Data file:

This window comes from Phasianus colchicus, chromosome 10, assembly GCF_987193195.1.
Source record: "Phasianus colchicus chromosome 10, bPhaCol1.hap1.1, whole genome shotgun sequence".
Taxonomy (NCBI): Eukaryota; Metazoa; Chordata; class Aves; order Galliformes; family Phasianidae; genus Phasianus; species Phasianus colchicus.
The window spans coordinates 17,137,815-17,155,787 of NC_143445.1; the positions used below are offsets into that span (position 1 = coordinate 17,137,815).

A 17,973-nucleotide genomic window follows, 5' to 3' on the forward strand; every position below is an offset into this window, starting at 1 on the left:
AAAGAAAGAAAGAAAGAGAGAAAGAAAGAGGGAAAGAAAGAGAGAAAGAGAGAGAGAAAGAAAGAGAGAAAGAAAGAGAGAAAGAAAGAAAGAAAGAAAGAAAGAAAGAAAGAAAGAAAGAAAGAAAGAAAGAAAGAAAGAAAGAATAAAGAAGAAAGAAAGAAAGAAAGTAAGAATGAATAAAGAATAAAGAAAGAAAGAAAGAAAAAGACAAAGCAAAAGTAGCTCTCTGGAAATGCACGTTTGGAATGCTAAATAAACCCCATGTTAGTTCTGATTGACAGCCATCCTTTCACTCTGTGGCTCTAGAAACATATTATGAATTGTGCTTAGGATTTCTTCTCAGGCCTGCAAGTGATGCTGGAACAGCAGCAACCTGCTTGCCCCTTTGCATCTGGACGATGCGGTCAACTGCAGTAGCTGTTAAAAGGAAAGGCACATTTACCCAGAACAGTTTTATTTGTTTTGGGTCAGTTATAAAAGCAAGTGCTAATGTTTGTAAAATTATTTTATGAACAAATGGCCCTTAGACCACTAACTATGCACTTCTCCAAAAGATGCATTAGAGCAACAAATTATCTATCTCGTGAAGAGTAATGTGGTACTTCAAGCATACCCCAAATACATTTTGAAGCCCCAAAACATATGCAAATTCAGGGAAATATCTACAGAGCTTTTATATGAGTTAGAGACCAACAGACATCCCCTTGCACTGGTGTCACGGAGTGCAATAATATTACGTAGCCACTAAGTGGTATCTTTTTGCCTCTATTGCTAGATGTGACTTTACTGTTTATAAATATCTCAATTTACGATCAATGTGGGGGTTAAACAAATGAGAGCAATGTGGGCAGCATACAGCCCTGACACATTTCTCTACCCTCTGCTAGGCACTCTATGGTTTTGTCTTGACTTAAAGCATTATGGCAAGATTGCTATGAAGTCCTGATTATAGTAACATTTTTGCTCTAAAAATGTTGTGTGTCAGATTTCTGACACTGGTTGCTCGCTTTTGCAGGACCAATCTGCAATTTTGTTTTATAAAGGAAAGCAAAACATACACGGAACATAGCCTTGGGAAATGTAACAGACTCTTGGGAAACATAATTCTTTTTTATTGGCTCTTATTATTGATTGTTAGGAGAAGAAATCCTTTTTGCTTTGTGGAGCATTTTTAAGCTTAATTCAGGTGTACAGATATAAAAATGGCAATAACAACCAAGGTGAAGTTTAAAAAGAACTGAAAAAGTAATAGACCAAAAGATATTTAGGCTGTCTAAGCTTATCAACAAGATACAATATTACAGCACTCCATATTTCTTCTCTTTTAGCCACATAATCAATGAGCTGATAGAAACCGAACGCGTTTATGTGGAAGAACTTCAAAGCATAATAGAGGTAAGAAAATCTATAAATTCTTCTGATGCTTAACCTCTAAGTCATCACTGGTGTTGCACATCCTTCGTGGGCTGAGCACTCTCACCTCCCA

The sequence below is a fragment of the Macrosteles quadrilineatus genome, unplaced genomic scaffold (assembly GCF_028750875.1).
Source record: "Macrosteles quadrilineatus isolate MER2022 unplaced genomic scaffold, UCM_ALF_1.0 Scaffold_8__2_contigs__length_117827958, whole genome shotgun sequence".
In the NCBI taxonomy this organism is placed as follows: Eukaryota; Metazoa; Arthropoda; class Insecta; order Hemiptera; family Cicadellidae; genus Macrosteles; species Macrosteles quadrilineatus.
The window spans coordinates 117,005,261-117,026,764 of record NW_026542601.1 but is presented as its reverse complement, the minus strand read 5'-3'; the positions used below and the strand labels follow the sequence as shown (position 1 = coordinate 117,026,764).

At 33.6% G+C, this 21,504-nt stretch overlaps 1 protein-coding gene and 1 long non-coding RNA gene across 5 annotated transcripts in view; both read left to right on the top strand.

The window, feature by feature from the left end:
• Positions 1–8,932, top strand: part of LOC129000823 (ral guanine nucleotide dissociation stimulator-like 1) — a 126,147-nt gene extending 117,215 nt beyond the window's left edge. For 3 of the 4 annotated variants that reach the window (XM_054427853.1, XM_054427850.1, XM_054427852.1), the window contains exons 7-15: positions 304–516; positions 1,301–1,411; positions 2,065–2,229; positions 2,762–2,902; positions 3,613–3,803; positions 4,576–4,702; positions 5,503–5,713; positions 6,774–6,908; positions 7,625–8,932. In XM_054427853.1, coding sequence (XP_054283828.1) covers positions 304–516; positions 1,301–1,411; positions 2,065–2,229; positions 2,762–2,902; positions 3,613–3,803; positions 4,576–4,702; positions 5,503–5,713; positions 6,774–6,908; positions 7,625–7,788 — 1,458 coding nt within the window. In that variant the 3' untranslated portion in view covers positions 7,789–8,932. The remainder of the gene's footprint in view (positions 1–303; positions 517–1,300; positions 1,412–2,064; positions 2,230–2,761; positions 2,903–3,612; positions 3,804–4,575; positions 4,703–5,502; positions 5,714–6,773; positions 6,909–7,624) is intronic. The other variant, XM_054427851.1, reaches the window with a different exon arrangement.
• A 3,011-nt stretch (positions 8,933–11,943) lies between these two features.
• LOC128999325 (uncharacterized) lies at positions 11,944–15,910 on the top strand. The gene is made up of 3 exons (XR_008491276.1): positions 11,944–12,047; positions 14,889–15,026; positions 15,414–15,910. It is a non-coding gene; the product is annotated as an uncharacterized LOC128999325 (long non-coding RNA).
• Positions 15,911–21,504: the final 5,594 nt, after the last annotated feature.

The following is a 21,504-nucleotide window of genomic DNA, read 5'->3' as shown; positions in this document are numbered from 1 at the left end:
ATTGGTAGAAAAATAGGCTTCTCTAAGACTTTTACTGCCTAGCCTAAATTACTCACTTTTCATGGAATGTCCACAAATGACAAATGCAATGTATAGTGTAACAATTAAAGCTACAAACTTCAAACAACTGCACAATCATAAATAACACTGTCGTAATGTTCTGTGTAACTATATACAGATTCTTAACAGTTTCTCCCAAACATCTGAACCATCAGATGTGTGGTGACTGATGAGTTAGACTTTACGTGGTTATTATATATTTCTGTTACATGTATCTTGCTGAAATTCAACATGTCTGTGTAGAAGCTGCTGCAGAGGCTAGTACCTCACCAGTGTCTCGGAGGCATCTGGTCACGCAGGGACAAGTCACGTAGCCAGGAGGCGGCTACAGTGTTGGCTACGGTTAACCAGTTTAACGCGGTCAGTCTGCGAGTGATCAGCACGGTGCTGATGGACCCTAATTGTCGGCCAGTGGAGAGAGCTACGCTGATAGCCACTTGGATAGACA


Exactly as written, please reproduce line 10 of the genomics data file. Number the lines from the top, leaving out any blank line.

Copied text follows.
The window spans coordinates 117,005,261-117,026,764 of record NW_026542601.1 but is presented as its reverse complement, the minus strand read 5'-3'; the positions used below and the strand labels follow the sequence as shown (position 1 = coordinate 117,026,764).